Positive Reinforcement May Help Patients Take Their Meds
Upbeat thoughts plus education boosted adherence among blacks with high blood pressure, study found
FRIDAY, Jan. 27, 2012 (HealthDay News) -- Positive reinforcement, such as receiving small, unexpected gifts and introducing upbeat thoughts into daily routines, seems to help patients with high blood pressure take their medication as directed, according to a new study of black Americans.
The findings are significant because poor blood pressure control can lead to heart problems and death, the researchers from the Center for Healthful Behavior Change at NYU School of Medicine noted in the report published online Jan. 23 in the Archives of Internal Medicine.
For the study, Dr. Gbenga Ogedegbe and colleagues examined 256 black patients with high blood pressure (also called hypertension) to determine if positive reinforcement in addition to patient education would help them follow their treatment plans and take their medication correctly.
The researchers divided the patients into two groups: those who only received patient education; and those who received positive reinforcement as well as patient education.
Both groups received educational materials, including a self-management workbook, a behavioral contract and two phone calls each month.
However, patients who received additional positive reinforcement were given an extra chapter in their workbook that discussed how positive moments could be used to help them stick to their treatment plans.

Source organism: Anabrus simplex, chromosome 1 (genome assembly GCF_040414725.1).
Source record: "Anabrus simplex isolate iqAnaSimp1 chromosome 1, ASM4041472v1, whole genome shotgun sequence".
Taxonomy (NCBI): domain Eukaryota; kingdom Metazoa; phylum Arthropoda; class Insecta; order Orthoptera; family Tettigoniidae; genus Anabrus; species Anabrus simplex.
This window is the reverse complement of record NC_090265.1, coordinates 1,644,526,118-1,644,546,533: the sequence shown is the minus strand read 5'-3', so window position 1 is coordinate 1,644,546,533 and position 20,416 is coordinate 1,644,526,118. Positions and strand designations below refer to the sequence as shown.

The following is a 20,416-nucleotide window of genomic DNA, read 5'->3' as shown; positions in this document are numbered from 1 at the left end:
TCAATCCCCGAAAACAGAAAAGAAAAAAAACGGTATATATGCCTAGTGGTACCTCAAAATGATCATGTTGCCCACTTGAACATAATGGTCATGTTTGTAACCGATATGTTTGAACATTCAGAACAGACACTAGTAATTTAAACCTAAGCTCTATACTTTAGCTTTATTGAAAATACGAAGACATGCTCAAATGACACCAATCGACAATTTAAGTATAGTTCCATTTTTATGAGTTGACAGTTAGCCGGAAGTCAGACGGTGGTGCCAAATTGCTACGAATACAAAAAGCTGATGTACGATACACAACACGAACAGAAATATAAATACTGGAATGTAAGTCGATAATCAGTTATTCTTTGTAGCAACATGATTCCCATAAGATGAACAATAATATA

In addition, during their semi-monthly phone calls, these patients were asked to remember positive moments in their lives and use those optimistic feelings to help them overcome any challenges that made it hard to take their medicine. This group was also given token, unexpected gifts in the mail before their phone calls.
The investigators found that medication adherence at one year was higher in the positive reinforcement plus education group (42 percent) than in the education-only group (36 percent).
"Our findings suggest that [patient education] enhanced with behavioral constructs drawn from positive psychology and designed to foster [self-affirmation] produced significantly greater medication adherence in hypertensive African Americans than [patient education] alone," the authors wrote in a journal news release.
The study authors noted that more research is needed to determine if incorporating positive reinforcement into treatment for high blood pressure would be cost-effective.
The U.S. National Library of Medicine has more about hypertension.